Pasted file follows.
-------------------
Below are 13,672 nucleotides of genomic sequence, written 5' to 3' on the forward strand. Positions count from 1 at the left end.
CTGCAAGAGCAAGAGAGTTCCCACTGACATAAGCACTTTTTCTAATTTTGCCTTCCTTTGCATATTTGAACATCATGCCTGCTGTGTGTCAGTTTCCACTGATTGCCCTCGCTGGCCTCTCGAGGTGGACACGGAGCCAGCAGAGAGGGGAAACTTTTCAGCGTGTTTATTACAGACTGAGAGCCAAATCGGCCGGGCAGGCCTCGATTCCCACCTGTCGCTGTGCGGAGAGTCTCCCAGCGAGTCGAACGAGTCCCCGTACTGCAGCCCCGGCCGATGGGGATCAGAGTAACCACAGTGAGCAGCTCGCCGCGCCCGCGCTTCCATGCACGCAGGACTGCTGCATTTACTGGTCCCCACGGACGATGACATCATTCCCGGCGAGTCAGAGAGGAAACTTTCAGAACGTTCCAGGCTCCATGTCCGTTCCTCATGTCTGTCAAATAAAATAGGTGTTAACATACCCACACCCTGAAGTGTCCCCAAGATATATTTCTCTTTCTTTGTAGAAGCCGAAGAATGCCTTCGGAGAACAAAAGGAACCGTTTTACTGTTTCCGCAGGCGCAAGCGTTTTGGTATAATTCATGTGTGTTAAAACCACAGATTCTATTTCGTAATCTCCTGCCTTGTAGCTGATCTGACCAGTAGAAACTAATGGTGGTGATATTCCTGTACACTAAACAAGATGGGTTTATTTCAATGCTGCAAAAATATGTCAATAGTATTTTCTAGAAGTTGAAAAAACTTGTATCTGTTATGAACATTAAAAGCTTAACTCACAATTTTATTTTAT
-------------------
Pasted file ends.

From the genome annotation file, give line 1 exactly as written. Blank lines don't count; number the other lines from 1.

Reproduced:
Below are 13,672 nucleotides of genomic sequence, written 5' to 3' on the forward strand. Positions count from 1 at the left end.